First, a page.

Grape investments: how to adopt a vineyard
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Owning a vineyard might sound romantic, but the reality is incredibly hard work. Even if you’re not running it day-to-day, appointing the right team to do it for you can be time-consuming and difficult. Get it wrong and your rosé-tinted daydream – as well as your investment – can quickly turn sour.
The Vineyard & Terroir Fund offers a new model for wine lovers who’d like a piece of the action without getting their hands dirty. The regulated fund, launched by elite vintner Wine Source, is setting out to build a €50m portfolio of vineyards in prime locations around the world – Burgundy, Piedmont, Champagne, Napa, northern Rhône – which will be leased back to up-and-coming winemakers in the company’s network.
The price of entry is high: the minimum investment is €200,000 for individuals and €500,000 for corporations. And there’s a lock-in of five years. But with competition for the top spots on both sides of the Atlantic at an all-time high – fuelled in part by interest from China and Silicon Valley – investors can expect an annual return of eight to 12 per cent, according to co-portfolio manager Simon Lurton: “Take Burgundy. In 2011, the average price of a hectare of premier cru red terroir in Burgundy was €475,000. In 2018 it was €2.5m. That’s an appellation where there’s strong potential and the price of the land has increased for more than a decade. That’s the kind of opportunity we are looking for.”
The benefits flow both ways – the winemaker gets a leg-up, and the investor knows their investment should be in safe hands, says Lurton. “You are not just investing in land but also in people who know what they’re doing.” After five years, the winemaker is given the option to buy the plot.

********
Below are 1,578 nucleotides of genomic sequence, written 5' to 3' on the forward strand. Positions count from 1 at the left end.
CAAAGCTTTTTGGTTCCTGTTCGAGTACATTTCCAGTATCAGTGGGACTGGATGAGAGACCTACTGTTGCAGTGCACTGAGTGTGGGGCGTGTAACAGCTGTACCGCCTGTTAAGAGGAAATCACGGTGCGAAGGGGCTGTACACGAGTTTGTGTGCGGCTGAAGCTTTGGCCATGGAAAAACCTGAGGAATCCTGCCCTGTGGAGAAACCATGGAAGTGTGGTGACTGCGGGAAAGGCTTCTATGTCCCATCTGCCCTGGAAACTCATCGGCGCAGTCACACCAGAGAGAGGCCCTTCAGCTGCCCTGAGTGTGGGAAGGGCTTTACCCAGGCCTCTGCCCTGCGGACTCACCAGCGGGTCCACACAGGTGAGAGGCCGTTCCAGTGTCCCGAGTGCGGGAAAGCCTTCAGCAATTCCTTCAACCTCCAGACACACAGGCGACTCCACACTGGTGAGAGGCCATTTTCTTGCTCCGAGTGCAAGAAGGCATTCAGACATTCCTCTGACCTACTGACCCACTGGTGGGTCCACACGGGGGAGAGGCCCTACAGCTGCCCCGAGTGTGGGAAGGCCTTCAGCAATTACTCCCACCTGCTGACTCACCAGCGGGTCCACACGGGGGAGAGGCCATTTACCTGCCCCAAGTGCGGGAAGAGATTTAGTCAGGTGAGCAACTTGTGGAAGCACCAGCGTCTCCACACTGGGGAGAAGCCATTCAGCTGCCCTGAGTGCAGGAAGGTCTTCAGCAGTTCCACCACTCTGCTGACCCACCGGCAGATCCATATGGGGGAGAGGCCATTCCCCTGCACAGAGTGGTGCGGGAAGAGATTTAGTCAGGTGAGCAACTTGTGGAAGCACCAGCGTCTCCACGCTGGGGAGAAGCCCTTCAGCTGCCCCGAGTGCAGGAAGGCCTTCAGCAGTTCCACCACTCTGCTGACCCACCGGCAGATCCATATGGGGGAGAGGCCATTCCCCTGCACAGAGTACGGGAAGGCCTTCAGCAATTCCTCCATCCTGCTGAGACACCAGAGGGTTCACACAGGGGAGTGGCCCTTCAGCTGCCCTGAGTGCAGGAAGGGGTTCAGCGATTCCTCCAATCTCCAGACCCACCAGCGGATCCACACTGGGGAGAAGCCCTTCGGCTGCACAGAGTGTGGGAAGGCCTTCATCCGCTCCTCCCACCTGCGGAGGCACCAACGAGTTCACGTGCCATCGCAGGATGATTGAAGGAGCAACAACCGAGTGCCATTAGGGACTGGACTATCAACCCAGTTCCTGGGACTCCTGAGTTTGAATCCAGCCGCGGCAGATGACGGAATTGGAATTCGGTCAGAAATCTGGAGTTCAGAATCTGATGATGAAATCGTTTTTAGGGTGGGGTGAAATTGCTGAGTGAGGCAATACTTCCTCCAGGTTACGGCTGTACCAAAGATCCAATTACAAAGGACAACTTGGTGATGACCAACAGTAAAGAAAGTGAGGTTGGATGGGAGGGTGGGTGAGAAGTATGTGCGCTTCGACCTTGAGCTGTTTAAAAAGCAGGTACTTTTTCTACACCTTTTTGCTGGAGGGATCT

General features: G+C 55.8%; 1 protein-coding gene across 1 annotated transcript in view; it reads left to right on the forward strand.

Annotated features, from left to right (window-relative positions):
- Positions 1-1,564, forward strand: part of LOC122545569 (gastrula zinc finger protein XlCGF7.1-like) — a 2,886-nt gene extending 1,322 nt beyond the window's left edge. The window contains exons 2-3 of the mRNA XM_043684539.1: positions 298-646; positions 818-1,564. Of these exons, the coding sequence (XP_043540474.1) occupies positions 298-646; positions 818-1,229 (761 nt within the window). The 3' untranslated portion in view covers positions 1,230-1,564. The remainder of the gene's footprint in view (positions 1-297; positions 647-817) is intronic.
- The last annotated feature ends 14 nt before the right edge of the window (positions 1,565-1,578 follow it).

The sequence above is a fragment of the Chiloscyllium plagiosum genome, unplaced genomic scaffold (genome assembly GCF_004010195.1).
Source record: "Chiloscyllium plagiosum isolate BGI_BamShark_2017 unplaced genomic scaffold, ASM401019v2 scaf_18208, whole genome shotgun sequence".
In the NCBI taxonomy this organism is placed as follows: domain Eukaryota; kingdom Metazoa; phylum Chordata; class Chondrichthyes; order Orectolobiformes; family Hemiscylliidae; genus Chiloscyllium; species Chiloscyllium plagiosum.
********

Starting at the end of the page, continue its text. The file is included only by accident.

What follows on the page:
Thanks to the Wine Source portfolio, the fund already has access to a prestigious network of growers. Among the first winemakers to sign is Philippe Pacalet, a cult name in Burgundy as the nephew of Beaujolais legend Marcel Lapierre and former winemaker at Domaine Prieuré-Roch.
Being an investor doesn’t grant an access-all‑areas pass, says Lurton. But a more “immersive” experience is certainly possible for those who ask nicely: “Wine tastings over dinner or lunch, vineyard visits with the winemaker, maybe even a special cuvée or a personalised back label; these are all things we have discussed. But above all else, the relationships with the winemakers remain key.”
Those after more of an impulse buy might consider Cuvée Privée – a new subscription service that allows wine lovers to “adopt” vines from a clutch of well-regarded estates around France, selected by Le Bristol head sommelier Bernard Neveu.
Launched by three Frenchwomen who bonded over wine while at university (including one who hails from a champagne family herself), Cuvée Privée has so far partnered with estates including Saint-Emilion’s Château de la Cour, Chablis’s Domaine d’Henri and the Premier Cru Classé Château Suduiraut in Sauternes.
Subscription ranges from £140 to £880 a year – a fee that includes six vines, monthly vineyard updates, six personalised bottles of wine from the chosen plot, and an invitation to visit the estate and try your hand at a harvest. “Our members are wine lovers, but not experts,” says co-founder Aurélie Berthon. “This allows them to develop their knowledge, meet the winemaker, and discover what hides behind the bottle.”
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